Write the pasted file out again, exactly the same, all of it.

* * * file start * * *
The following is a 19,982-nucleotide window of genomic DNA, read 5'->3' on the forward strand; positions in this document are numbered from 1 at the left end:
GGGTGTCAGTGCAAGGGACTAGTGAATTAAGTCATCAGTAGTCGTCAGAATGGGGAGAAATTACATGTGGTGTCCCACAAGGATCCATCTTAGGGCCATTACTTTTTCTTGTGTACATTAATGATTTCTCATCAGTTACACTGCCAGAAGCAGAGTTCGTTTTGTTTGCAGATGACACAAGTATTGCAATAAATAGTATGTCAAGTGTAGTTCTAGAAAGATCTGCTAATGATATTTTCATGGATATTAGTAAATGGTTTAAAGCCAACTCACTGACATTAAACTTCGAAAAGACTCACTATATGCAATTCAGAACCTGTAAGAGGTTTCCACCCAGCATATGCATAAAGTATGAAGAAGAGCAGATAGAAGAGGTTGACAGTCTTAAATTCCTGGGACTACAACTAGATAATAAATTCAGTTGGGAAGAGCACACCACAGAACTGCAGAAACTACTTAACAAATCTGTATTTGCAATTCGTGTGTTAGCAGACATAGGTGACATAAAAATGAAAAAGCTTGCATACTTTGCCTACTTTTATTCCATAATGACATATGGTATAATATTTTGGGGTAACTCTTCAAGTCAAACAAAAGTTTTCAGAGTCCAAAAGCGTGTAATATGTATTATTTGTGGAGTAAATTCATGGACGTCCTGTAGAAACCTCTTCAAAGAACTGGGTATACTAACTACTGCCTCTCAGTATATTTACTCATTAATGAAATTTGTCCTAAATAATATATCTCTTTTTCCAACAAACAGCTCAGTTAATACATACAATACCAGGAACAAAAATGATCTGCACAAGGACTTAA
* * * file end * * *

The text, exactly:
The following is a 19,982-nucleotide window of genomic DNA, read 5'->3' on the forward strand; positions in this document are numbered from 1 at the left end:
GGGTGTCAGTGCAAGGGACTAGTGAATTAAGTCATCAGTAGTCGTCAGAATGGGGAGAAATTACATGTGGTGTCCCACAAGGATCCATCTTAGGGCCATTACTTTTTCTTGTGTACATTAATGATTTCTCATCAGTTACACTGCCAGAAGCAGAGTTCGTTTTGTTTGCAGATGACACAAGTATTGCAATAAATAGTATGTCAAGTGTAGTTCTAGAAAGATCTGCTAATGATATTTTCATGGATATTAGTAAATGGTTTAAAGCCAACTCACTGACATTAAACTTCGAAAAGACTCACTATATGCAATTCAGAACCTGTAAGAGGTTTCCACCCAGCATATGCATAAAGTATGAAGAAGAGCAGATAGAAGAGGTTGACAGTCTTAAATTCCTGGGACTACAACTAGATAATAAATTCAGTTGGGAAGAGCACACCACAGAACTGCAGAAACTACTTAACAAATCTGTATTTGCAATTCGTGTGTTAGCAGACATAGGTGACATAAAAATGAAAAAGCTTGCATACTTTGCCTACTTTTATTCCATAATGACATATGGTATAATATTTTGGGGTAACTCTTCAAGTCAAACAAAAGTTTTCAGAGTCCAAAAGCGTGTAATATGTATTATTTGTGGAGTAAATTCATGGACGTCCTGTAGAAACCTCTTCAAAGAACTGGGTATACTAACTACTGCCTCTCAGTATATTTACTCATTAATGAAATTTGTCCTAAATAATATATCTCTTTTTCCAACAAACAGCTCAGTTAATACATACAATACCAGGAACAAAAATGATCTGCACAAGGACTTAA